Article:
There are many different talents, gifts, learning styles and areas of need represented in God's family. In many ways, our Church is as diverse as the human family as a whole. We must consider this diversity as we follow Jesus' admonition to "make disciples of all nations" (Mt 28:19).

The wealth of our faith lends itself quite well to this diversity, and we can present Catholic teaching in many different ways. Pope John Paul II stated in Catechesi Tradendae (On Catechesis in Our Time) that "the variety in the methods is a sign of life and a resource" (No. 51). This means that when we use many different methods to teach the faith, we show that our message is living and rich, and we show that we respect those we are catechizing.

The Gospel is for everyone, and it needs to be communicated in ways that result in real understanding, reflection and application. There are important reasons, therefore, to use multisensory methodology -- activities that use various senses and abilitites.

Historical basis

Our Catholic faith has a long-standing tradition of multisensory methodology.

Jesus himself taught not only through words, but also through his healings and other miracles and his compassionate example as he cared for the poor and marginalized. As he taught about God's kingdom, Jesus would frequently cite visible illustrations of what he was teaching. For example, on one occasion when he was teaching his disciples about humility (see Mt 18:1-6), he brought a small child for them to see as an example of what we are called, spiritually, to be. Jesus was a keen observer of his environment, and he watched for concrete examples of the principles he wanted his disciples to live.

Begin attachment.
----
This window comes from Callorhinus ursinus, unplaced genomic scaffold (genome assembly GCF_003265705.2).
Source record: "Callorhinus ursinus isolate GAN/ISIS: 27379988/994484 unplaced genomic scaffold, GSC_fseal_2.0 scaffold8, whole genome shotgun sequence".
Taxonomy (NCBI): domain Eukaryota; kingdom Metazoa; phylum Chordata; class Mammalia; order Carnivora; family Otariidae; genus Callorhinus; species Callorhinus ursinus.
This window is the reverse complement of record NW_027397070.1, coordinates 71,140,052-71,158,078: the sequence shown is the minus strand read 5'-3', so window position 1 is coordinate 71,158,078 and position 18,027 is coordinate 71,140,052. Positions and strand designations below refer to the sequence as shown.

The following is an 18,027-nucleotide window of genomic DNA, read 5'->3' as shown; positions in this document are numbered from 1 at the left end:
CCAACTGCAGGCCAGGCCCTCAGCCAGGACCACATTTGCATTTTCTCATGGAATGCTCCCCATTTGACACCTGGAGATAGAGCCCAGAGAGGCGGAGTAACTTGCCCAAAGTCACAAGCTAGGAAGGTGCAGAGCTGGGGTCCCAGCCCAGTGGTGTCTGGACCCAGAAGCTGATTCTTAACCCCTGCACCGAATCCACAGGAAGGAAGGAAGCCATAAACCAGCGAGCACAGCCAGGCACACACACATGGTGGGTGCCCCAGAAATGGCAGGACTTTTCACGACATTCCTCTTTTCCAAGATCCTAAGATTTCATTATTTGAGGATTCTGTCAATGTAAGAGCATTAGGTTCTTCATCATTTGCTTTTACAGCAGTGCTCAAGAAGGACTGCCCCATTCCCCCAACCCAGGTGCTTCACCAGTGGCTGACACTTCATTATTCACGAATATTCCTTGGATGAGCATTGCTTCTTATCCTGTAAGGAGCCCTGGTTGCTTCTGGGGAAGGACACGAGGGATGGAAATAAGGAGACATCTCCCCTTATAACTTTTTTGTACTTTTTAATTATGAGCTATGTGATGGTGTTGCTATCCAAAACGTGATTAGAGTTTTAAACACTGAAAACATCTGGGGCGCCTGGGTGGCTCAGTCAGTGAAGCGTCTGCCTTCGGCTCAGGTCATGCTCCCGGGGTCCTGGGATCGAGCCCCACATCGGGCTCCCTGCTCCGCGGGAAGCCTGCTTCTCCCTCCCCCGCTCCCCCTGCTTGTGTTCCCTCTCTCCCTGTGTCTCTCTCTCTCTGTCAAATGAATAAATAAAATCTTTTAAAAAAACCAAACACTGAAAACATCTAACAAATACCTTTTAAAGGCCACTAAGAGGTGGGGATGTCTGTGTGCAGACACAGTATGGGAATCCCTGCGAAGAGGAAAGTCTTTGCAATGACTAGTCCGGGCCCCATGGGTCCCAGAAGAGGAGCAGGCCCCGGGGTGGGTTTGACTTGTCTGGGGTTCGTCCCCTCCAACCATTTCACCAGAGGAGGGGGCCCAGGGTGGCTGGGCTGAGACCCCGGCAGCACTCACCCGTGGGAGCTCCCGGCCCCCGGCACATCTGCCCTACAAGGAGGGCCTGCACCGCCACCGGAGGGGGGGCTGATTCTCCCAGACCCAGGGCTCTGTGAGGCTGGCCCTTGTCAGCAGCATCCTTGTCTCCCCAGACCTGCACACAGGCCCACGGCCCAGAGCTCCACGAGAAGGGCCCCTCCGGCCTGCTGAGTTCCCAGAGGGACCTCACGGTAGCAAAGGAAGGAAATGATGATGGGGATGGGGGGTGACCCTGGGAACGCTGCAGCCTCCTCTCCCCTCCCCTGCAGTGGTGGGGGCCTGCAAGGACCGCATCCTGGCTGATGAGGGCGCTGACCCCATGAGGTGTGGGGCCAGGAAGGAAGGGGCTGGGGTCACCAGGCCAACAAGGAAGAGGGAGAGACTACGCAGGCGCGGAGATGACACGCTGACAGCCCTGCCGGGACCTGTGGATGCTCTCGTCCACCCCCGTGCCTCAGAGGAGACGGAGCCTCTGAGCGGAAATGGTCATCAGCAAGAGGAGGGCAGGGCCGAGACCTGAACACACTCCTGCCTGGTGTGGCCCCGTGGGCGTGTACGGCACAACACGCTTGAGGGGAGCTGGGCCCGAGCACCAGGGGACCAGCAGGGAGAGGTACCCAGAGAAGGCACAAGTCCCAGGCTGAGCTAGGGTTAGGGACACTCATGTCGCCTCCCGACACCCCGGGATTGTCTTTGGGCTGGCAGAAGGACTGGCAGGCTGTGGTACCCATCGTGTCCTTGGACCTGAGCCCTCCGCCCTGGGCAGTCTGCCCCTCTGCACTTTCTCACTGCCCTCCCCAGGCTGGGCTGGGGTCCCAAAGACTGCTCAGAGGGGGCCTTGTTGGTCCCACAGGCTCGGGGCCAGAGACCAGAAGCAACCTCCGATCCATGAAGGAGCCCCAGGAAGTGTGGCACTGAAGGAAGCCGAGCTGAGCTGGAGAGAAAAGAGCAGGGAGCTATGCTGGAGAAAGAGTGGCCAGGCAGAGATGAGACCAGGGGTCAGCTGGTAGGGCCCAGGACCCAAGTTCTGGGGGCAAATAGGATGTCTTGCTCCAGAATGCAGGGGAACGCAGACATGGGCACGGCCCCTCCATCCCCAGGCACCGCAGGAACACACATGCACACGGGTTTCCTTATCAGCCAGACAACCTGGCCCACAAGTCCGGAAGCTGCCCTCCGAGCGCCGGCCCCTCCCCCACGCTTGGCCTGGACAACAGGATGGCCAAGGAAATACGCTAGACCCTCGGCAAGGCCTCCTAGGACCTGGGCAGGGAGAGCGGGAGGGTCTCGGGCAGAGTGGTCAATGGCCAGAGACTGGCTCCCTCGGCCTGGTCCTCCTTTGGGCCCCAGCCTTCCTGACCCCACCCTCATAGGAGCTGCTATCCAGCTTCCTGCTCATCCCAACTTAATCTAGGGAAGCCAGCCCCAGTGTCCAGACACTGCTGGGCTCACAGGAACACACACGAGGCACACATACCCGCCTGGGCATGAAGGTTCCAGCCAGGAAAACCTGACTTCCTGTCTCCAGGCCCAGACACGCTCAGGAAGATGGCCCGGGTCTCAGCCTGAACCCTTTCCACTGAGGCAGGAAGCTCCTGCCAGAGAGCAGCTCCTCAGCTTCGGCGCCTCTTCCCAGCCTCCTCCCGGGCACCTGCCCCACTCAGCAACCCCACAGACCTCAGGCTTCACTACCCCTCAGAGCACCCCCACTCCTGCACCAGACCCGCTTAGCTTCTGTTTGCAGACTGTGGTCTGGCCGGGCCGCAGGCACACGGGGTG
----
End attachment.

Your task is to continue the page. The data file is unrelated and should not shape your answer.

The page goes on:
Early Christian teachers followed Christ's example of multisensory methodology. St. Paul, for example, taught both by preaching and through the written word. He also used visual aids at times to engage his listeners. For example, when he preaches at the Areopagus in Athens (see Acts 17:22-34), St. Paul points out the altar to the "unknown god," saying that this God is the one he has come to tell them about.

The Church continued a tradition of multisensory methodology, further developing the signs of sacramental rites as well as using music and the visual arts to tell the Gospel story. The Church has enjoyed a rich history of painting, sculpture, music and dramatic arts. Masterpieces like the works of Michelangelo testify to the importance that has been placed on this multisensory tradition. In recent decades, Catholic films and television programs have been produced to teach others about the faith. In Mass today (particularly on important feast days), we might have the opportunity to smell incense, hear music, view beautiful icons and stained-glass windows, move into various prayer postures -- for example, kneeling and standing -- and even taste Jesus under the signs of bread and wine.

Multisensory methodology has been an important part of the celebrations and teaching of the Christian tradition for centuries.

Types of intelligence

Two decades ago, an idea emerged that shed new insight on how people learn. In his 1983 book, "Frames of Mind," Harvard University psychologist Dr. Howard Gardner proposed a new theory of intelligence, called the "Theory of Multiple Intelligences." Gardner asserted that there was not just one type of intelligence, but many different ways in which a person could be "smart." He proposed the following eight types of intelligence:

Linguistic Intelligence: The ability to read, write or speak well. Dr. Martin Luther King Jr., who gave energetic and inspirational speeches, was high in linguistic intelligence.